Sutlej river.IANS

The heavy flow of polluted water released by Pakistan has led to a portion of an embankment along the Sutlej river to collapse in Ferozpur, Punjab. The Punjab administration has put the region under high alert since Sunday, according to reports. 

Flood prone villages along the Sutlej river was notified to be evacuated as a precautionary measure by the district administration after the natural creek called Kasur Nallah near Tendiwala village eroded due to excessive flow, government officials told The Indian Express.

The official also said teams of the health department and food and civil supplies department have been deployed. Chief Minister Amarinder Singh directed the Ferozpur DC to keep National Disaster Response Force (NDRF) teams on standby. The army has also been alerted for rescue operations.

Officials have asked villagers of Tendiwala and adjoining 10 villages to evacuate as a precautionary measure. It is reported that in 15 flood-affected villages in Makhu and Hussaniwala districts, nearly 500 persons have been evacuated to safer places.

"Tendiwala is the last village on the border where Pakistan has released excess water via a creek," Ferozepur DC Chander Gaind said, accusing Pakistan of the man-made disaster. "Sutlej water first goes to Pakistan side and later comes back to India. Tanneries in Pakistan's Kasur district release polluted water in this creek."

Fazilka DC Manpreet Chhatwal also blamed Pakistan for the flooding in the region. "Eighteen villages of our district are affected and their geographical location is the reason for flooding as they are surrounded by Pakistan on three sides and there is the little scope of water to drain out," he said.

Superintending Engineer of Drainage Department, Pawan Kapur said that the water levels have increased over the past few years. "Water is coming with high speed and eroding embankments along Sutlej at Tendiwala." The department is working to contain the damages in the embankment since Saturday, he added.

The TIE report suggested that Pakistan's Kasur district which lies 17 kilometres away from the Hussainiwala border of Ferozpur houses over 300 leather production units. Water from units is released into the Sutlej river.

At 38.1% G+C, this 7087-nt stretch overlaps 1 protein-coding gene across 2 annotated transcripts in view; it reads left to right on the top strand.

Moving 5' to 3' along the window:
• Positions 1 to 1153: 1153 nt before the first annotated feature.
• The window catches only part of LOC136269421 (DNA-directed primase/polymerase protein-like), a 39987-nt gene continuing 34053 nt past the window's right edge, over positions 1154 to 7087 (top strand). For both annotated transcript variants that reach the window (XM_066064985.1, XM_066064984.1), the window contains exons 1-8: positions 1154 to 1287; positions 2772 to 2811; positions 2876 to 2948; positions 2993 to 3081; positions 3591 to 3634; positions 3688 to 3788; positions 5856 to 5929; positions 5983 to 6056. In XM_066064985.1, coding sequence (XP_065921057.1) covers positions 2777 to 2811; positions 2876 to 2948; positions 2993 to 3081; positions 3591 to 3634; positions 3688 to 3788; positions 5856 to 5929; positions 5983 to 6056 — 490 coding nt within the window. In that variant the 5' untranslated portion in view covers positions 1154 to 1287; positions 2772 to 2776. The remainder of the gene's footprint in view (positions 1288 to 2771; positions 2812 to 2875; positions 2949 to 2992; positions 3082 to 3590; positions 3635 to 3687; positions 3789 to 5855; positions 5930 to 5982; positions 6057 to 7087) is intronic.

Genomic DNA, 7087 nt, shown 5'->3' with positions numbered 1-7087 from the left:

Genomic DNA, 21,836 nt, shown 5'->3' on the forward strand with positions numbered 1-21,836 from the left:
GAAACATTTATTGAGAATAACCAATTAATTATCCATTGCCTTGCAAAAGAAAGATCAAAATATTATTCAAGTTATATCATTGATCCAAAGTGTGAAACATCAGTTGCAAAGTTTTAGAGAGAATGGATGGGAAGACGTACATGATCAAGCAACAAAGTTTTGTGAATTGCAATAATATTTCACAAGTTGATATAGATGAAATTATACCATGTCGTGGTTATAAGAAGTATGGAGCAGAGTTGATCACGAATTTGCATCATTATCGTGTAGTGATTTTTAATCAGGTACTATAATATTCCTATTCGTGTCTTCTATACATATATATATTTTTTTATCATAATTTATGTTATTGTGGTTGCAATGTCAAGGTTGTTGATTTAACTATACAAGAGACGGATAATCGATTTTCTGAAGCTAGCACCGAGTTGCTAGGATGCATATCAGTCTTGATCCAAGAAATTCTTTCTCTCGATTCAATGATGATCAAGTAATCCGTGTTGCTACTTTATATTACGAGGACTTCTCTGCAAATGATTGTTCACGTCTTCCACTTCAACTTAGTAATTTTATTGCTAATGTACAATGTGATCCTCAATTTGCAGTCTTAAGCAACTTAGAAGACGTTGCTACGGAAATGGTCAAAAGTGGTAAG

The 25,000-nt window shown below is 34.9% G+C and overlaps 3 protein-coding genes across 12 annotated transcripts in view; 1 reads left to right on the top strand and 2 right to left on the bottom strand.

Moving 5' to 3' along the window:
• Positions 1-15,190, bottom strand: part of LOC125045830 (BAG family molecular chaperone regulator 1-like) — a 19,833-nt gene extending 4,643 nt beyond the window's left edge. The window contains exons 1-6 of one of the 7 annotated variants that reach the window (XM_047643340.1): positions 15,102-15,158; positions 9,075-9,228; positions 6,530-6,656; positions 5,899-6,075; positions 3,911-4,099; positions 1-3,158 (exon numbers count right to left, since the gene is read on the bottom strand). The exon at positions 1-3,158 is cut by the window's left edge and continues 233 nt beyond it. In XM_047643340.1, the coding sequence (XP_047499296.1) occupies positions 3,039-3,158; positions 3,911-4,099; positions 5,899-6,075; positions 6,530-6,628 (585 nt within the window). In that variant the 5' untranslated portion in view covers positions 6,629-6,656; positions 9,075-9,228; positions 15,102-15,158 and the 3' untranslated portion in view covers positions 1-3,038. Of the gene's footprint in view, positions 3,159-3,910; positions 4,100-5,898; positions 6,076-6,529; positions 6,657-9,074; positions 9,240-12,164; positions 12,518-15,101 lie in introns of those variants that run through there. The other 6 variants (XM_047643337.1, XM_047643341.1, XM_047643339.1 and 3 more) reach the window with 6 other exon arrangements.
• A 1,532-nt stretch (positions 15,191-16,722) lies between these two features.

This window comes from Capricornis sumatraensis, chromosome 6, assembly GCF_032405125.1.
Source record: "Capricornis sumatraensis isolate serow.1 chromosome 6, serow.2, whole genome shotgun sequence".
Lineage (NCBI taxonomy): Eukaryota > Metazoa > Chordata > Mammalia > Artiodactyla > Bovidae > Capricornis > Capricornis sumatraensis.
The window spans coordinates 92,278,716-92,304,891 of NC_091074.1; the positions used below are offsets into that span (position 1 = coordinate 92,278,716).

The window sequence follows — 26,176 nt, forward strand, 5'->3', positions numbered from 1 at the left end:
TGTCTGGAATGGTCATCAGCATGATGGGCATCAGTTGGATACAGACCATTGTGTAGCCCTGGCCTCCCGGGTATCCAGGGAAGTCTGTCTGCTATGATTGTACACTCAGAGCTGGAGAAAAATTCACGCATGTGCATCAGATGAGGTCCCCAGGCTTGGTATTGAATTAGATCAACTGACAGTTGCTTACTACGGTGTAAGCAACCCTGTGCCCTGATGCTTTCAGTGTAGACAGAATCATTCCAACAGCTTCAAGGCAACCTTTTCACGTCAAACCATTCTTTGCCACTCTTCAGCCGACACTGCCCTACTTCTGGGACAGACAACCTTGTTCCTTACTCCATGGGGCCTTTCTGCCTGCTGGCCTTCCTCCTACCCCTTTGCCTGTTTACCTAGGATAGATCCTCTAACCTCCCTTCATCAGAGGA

Chhatwal stated that the pollution control department has taken samples of water coming from Pakistan to ascertain what pollutants are coming through the water.

Bilateral water dispute

The issue came to light days after India announced its plans of not sharing hydrological data with Pakistan as per the Indus Waters Treaty (IWT). The water distribution treaty signed in 1960 detailed India's allowance for rivers: Beas, Ravi and Sutlej to flow to Pakistan.

Indian Commissioner for Indus Waters PK Saxena had said that the water agreement renewed every year since 1989, will continue to operate, but provisions such as sharing of information in regard to 'extraordinary discharges and flood flows' will no longer be offered.

Indus river
[Representational Image] According to the Indus Water Treaty, India has full rights on the eastern rivers — Sutlej, Beas and Ravi — and must allow unrestricted flow of water of the western rivers — Indus, Chenab and Jhelum — to Pakistan. Picture: A man sits on a boundary wall near the Indus river in Gilgit on September 20, 2012.Reuters

Water-related disputes over Sutlej also recently made news after Islamabad accused New Delhi of waging "fifth-generation warfare" and alleged that India released from a dam without informing Pakistan that could have resulted in a flood-like situation.

Pakistan alleged that the release of unexpected water was an "attempt by India to flout the longstanding Indus Water Treaty."

Water and Power Development Authority Chairman Muzammil Hussain told Reuters that Prime Minister Narendra Modi had already "threatened very clearly that he could stop water to Pakistan. He couldn't care less [for] the treaties".

India rejected Pakistan's claims and said the release of water was conveyed to the neighbour's official counterpart and the water reached the threshold level of high flood.

Jal Shakti Minister Gajendra Singh Shekhawat has recently stated that the Indian government is planning to divert the flow of water into Pakistan to allow the water to be used by local farmers, industries and people in the country.

Tensions between India and Pakistan have escalated after New Delhi's decision to abrogate special status of Jammu and Kashmir according to article 370 of the constitution and bifurcate the state into two union territories: Jammu and Kashmir and Ladakh.

Ties between the two countries were already strained after the Pulwama terror attack followed by the Balakot airstrike in February. Following the escalation of tensions between the two nuclear-armed countries, India announced that it had decided to stop its share of excess water flowing to Pakistan as retaliation for Islamabad supporting cross-border terrorism in Jammu and Kashmir.